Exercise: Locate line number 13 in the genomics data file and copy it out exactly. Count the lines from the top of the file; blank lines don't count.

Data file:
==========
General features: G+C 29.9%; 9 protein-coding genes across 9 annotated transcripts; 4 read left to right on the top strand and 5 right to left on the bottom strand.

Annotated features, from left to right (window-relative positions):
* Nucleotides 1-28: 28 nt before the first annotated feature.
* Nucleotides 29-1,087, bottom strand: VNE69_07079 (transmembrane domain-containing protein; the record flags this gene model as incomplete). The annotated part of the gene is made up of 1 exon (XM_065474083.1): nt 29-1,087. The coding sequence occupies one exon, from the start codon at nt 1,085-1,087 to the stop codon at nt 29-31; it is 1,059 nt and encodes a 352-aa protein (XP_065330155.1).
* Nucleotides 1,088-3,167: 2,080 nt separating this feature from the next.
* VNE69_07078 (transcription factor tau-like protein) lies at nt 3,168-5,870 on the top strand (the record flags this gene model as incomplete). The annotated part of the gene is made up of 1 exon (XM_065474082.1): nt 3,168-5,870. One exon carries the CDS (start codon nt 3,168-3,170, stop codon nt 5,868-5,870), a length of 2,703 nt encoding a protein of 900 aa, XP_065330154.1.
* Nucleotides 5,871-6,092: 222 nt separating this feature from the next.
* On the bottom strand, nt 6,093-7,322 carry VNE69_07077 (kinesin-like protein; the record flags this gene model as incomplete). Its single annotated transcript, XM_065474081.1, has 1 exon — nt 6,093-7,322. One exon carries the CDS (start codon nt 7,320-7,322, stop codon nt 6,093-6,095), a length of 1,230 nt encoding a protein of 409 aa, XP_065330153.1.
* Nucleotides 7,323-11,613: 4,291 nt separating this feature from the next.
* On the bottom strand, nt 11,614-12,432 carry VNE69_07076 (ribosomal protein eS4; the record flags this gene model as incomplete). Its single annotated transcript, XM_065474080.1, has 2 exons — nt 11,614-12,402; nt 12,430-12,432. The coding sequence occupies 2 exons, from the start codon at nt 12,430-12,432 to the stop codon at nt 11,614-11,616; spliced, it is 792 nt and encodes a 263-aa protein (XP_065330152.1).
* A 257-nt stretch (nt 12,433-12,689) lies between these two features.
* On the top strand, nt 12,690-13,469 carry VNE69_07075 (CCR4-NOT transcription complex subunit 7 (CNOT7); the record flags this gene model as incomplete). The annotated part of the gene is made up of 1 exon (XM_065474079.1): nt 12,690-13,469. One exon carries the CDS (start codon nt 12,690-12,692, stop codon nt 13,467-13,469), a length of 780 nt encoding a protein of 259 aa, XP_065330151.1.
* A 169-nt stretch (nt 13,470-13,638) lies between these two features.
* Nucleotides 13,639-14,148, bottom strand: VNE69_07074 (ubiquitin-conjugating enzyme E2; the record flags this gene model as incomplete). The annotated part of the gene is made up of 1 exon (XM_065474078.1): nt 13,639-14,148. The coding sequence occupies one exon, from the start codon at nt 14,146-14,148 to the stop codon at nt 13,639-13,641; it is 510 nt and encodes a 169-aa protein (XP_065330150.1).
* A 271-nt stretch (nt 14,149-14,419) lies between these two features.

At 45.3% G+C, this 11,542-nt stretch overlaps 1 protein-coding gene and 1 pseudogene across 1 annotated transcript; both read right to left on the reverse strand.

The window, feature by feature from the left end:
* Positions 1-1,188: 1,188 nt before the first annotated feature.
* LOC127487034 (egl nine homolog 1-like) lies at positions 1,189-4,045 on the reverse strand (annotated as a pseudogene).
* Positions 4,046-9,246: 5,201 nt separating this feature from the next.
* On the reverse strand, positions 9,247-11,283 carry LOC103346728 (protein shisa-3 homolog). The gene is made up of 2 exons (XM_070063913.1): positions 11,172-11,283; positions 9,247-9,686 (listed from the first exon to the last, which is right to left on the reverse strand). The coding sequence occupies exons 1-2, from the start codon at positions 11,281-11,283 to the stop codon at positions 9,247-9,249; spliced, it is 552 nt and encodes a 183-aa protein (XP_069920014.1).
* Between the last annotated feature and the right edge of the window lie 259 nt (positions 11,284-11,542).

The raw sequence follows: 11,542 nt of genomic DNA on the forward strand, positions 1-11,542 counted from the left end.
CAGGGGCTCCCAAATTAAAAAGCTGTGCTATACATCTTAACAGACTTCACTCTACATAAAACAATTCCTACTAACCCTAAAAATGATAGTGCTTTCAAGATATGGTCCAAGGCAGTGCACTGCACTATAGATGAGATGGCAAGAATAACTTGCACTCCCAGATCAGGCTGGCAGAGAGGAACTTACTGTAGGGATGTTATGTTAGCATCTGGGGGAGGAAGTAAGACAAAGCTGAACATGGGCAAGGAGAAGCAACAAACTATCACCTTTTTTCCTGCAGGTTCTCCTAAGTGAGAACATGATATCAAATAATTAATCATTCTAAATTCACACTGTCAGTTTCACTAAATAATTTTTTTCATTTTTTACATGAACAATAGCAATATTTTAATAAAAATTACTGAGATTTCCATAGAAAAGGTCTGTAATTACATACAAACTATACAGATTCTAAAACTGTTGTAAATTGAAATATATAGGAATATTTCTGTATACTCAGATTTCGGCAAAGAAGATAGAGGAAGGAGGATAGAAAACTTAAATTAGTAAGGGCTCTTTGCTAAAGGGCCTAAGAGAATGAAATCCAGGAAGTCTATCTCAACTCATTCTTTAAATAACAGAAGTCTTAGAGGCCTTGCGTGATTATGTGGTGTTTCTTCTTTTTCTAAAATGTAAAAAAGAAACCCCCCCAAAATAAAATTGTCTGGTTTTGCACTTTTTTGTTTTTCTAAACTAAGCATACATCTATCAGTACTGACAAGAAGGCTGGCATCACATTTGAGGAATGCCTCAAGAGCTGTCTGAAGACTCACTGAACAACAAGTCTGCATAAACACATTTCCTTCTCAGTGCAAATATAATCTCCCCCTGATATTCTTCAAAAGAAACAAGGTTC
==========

* A 169-nt stretch (nt 13,470-13,638) lies between these two features.